Good Environmental Practices Teacher Resources

Find Good Environmental Practices educational ideas and activities

Showing 1 - 20 of 26 resources
In this environmental worksheet, students complete 4 riddles and picture clues about terms from their chapter as well as examine an "eye spy" scene for good environmental practices.
Students participate in an Environmentally-Practical Science Experiment that looks at Garbage and its speed of Breakdown.
Oil spills and other bad environmental practices can lead to disastrous results for the plants and animals of the earth. In small groups, learners investigate and discuss several images showing the effects of the Exxon Valdez oil spill. They reconvene and discuss other pollution issues that have similar effects, but are closer to home. To drive home the effects of oil in our oceans, the class conducts an experiment where they attempt to clean oil out of a bowl of water. 
Assuming the roles of city council members or special interest groups, your young learners will simulate a situation in which they must decide how to spend an $800,000 grant allocated for local environmental improvements. They will discover the roles of city council members and how their decisions directly or indirectly affect local government.
In collaborative groups, mindful environmental studies middle schoolers select and participate in an action project to increase awareness or contribute to minimizing global warming. Seven categories are provided to choose from. Learners research and discuss case studies and then prepare themselves for action.
Japan has a complex relationship with the environment. Explore this relationship with your class through this resource. Included are thought questions, several activity ideas that range from writing, to discussion, to research, and an idea for a theoretical conversation about attitudes toward nature. Resources are listed. Some links are included in online resources about Minamata.
Young scholars examine the technology of hybrid vehicles and the claims made on their behalf. Upon further exploration, they research and decide which cars, hybrid or non-hybrid, might perform best under various circumstances.
Ever needed a reason to stop eating meat? Read this interesting (and slightly disgusting) passage with your class to assess reading comprehension. Eight questions follow, and the focus is on recall, author's purpose, and passage structure. A great resource to study writing an argument. 
Students view a film about environmental issues. They discover how environmental degradation can lead to disease. They identify the relationship between population growth and the environment.
For this using products wisely to conserve energy worksheet, students choose a home electronic item from a chart, record number of hours usage per month, use the average wattage chart to calculate monthly electrical cost, and conclude what can be done to reduce that cost. Students write six short answers.
Students examine how geography and history help a city plan for its future. Using the Internet, they research the history and geography of a city of their choice. They write a report on how the present leaders can use this information to help them plan for the future.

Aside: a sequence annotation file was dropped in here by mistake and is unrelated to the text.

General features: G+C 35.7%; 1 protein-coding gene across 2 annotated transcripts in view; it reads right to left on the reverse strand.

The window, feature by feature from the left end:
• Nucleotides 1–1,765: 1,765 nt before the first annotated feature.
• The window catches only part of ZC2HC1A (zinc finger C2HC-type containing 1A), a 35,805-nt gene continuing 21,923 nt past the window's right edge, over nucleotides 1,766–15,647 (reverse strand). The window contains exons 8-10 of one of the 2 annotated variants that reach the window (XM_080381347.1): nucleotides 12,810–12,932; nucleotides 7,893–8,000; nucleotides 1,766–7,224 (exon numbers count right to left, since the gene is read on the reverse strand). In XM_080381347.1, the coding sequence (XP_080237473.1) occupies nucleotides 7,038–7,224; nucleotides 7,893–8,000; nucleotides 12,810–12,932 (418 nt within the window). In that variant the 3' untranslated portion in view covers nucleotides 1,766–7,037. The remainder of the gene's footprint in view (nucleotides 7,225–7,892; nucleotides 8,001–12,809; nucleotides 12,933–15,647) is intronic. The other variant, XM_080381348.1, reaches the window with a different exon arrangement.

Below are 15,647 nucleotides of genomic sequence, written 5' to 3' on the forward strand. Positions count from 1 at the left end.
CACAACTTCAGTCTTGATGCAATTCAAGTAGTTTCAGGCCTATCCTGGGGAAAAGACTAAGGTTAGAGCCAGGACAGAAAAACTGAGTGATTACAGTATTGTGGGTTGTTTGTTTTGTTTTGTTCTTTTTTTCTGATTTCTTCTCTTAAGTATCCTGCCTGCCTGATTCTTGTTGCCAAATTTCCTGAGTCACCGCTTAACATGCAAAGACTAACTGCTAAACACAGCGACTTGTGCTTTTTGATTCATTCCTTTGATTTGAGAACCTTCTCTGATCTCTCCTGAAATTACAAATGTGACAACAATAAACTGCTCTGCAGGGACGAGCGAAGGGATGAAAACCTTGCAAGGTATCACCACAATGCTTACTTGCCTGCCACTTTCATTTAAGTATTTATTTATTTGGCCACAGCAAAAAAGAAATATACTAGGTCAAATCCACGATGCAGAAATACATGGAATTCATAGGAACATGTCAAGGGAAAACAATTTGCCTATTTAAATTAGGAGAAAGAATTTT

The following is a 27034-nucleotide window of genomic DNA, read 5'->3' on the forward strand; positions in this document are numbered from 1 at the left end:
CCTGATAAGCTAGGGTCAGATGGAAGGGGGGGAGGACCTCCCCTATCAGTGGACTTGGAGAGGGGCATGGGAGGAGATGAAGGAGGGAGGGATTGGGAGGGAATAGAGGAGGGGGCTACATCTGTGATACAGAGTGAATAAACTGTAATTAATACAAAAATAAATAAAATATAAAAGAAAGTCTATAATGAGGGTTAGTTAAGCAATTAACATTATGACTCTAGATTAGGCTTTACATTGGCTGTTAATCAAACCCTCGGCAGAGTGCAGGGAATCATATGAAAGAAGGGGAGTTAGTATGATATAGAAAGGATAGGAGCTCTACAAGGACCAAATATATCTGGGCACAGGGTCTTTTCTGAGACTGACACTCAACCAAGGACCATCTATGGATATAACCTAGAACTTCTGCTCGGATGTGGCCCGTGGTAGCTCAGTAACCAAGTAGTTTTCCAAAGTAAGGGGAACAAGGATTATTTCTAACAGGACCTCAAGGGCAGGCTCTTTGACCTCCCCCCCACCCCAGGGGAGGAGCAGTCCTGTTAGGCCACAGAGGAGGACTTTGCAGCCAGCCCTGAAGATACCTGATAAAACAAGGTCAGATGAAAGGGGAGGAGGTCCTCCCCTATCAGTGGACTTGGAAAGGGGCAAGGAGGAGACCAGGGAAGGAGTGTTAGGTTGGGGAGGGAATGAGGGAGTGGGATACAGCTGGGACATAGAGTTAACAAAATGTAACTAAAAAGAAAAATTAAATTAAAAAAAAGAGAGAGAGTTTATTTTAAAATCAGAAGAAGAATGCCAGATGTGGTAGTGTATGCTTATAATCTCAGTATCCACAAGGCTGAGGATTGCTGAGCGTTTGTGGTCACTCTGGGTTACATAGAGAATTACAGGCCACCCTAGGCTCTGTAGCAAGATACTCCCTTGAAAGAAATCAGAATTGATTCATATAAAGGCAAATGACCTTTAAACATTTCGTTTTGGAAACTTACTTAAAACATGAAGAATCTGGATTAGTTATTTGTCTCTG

High schoolers examine four separate environmental health issues using fish-bowl technique, and discuss roles of both government and citizens in maintaining a pollution-free environment.
Whether used as a reading comprehension assessment, as the basis of a mini-lesson on reading strategies, or as extra practice, this exercise will prove to be valuable because of the answers and explanation key that accompanies the worksheet. The key explains in detail which response is correct, why the other foils can not be considered, and the strategies employed to determine the correct answer. The subject matter of the passage, the destruction caused by mountain removal mining, will engage even reluctant readers.
Stress the importance of community involvement to preserve the beauty of our Earth with these great ideas.
Students explore Native American culture by examining their economy.  In this financial history lesson plan, students define the European economies as capitalist while finding the opposite for Native Americans.  Students research Montana Tribal websites for further information and define the different tribes that inhabited Montana.
Young scholars, working in groups, research different aspects of the Mayan society of the classical period. They study the rise and fall of the civilization and present the information in multimedia presentations.
Students explore the concept of finding the height of a building.  In this finding the height of a building lesson, students use clinometers to determine the angle of depression or elevation.  Students use sine, cosine, and the angle of elevation/depression to find the height of a clock tower/building on campus.
Students participate in activities that allow them to explore their future. Thirteen activities are listed and described which include topics such as education, resolutions, job interviews, inheritance, and environmental issues. Hands-on activities allow students to discover how choices and actions affect the future.
Students examine how government programs and sustainable practices can affect farm profitability.  In this agriculture lesson students complete several activities that include the prices of food and designing their own ecolabel. 
Students explore the impact of human behavior on key components of the environment, examine how theirn own personal decisions have added to the problem, and explore possible solutions to the current ecological crisis.